St. Paul NAACP raising objections over school reform planby Sasha Aslanian, Minnesota Public Radio
St. Paul, Minn. — The St. Paul NAACP is raising objections to the St. Paul school district's plan to overhaul its public schools.
The chapter's executive board said the planned shift back to neighborhood schools from magnets would increase racial segregation.
Both St. Paul Superintendent Valeria Silva and Mayor Chris Coleman say the city's neighborhoods are more integrated than the schools.
Jeff Martin, president of the St. Paul branch of the NAACP, said he hopes to continue dialogue with the district before Tuesday's vote.
"I think there may be a chance really to work out the kinks that we have with the plan and we do need to make sure and have some assurances from the district and the superintendent that re-segregation will not occur intentionally from this plan," Martin said.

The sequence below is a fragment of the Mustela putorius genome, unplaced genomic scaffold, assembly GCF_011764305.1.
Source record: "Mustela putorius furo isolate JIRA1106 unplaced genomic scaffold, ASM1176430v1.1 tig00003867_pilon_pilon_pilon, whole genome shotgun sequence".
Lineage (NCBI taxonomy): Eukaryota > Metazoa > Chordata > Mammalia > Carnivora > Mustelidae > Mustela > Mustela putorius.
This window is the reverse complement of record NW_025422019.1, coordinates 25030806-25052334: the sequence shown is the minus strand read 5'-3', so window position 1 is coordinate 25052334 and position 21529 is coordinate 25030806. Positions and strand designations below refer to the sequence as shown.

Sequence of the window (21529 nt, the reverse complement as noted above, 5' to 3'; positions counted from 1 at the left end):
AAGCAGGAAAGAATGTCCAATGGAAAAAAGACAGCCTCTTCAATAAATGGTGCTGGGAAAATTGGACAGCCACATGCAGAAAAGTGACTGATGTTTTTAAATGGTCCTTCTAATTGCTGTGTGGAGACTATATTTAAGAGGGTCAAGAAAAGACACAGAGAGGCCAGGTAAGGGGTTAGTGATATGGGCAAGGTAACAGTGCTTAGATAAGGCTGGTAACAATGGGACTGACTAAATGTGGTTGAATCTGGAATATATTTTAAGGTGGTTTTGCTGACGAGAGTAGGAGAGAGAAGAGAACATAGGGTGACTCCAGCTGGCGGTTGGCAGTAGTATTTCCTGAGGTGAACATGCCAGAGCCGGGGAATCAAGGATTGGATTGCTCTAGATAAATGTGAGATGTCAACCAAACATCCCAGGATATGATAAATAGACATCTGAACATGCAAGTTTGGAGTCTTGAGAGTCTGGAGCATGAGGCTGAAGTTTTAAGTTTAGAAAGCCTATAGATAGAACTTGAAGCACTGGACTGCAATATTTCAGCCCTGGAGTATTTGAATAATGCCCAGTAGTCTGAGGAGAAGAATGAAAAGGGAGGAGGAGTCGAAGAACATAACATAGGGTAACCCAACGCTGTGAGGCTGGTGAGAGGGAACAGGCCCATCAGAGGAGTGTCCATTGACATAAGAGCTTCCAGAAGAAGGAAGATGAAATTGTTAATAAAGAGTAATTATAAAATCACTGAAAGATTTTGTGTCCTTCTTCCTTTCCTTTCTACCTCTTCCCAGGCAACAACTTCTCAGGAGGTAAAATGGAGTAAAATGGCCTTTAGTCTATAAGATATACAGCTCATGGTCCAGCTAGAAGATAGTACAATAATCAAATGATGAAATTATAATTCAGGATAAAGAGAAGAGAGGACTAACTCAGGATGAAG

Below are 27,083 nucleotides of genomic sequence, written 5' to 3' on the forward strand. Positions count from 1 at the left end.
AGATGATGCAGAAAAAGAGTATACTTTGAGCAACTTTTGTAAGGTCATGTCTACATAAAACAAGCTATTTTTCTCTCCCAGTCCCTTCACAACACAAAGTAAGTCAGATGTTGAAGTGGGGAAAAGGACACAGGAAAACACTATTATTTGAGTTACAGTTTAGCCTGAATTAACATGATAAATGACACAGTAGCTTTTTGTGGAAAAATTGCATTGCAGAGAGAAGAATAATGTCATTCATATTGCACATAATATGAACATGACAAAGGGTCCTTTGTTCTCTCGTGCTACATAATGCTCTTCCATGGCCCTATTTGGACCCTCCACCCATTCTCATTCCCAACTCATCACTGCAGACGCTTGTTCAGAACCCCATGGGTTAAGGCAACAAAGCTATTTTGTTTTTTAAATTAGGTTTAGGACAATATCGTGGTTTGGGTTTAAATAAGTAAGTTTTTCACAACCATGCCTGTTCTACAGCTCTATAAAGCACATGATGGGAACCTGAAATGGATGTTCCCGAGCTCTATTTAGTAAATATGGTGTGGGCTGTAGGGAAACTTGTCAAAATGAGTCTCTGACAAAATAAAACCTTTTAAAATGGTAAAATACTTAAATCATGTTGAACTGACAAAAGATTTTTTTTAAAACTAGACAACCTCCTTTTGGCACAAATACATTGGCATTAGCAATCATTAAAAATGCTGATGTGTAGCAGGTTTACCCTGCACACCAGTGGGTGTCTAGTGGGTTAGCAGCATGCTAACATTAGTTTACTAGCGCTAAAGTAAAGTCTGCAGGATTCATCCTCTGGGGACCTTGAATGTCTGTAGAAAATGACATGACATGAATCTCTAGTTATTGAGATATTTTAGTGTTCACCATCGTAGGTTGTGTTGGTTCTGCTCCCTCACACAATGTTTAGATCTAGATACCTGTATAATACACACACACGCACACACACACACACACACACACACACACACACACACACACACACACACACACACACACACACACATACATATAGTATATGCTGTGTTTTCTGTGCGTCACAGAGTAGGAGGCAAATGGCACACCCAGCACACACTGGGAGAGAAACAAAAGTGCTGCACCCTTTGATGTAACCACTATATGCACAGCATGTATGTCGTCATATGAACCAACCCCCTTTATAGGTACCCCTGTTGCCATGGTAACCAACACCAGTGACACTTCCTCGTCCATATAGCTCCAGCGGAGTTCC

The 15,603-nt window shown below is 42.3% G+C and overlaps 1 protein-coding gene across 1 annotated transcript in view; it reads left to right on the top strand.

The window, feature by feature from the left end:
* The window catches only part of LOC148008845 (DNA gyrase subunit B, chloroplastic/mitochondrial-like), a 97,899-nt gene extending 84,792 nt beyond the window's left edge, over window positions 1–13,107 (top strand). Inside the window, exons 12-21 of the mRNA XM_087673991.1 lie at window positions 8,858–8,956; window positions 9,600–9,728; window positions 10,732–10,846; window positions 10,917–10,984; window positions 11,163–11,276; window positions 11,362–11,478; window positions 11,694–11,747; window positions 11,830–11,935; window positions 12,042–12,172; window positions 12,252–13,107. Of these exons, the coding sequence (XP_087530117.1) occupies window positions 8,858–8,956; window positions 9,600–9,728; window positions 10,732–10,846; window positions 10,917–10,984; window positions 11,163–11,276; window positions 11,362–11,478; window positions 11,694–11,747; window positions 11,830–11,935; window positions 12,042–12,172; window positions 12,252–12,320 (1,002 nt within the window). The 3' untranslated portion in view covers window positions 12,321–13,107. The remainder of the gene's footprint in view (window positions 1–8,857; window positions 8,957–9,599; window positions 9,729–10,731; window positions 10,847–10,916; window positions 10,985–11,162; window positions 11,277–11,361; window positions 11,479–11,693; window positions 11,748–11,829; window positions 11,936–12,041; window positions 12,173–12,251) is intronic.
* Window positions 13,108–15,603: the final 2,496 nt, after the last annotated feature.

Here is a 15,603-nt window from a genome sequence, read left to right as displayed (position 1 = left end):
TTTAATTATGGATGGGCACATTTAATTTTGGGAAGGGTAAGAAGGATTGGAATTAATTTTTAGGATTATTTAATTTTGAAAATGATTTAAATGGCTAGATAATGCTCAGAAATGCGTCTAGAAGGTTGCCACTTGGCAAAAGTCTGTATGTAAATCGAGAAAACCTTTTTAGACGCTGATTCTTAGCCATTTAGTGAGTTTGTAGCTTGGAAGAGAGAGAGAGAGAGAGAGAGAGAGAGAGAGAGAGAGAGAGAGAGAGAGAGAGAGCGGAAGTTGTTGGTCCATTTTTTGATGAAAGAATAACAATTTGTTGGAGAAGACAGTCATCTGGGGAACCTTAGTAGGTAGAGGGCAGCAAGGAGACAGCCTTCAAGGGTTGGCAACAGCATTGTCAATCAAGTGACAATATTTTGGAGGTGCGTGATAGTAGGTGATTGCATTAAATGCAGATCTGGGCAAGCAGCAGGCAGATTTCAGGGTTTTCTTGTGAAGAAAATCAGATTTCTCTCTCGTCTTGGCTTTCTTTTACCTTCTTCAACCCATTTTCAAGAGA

Martin said his organization did not discuss suing the district — as was published in some media reports.
"The lawsuit that we were looking at was to assist the school districts, not to go against the school districts," Martin said. "What we were looking at was the possibility of forcing the state to fund the program, to fund our school districts, to fund every student the way they are constitutionally mandated to."
Silva said in a statement that she was "disheartened" by the NAACP's lack of support for the plan.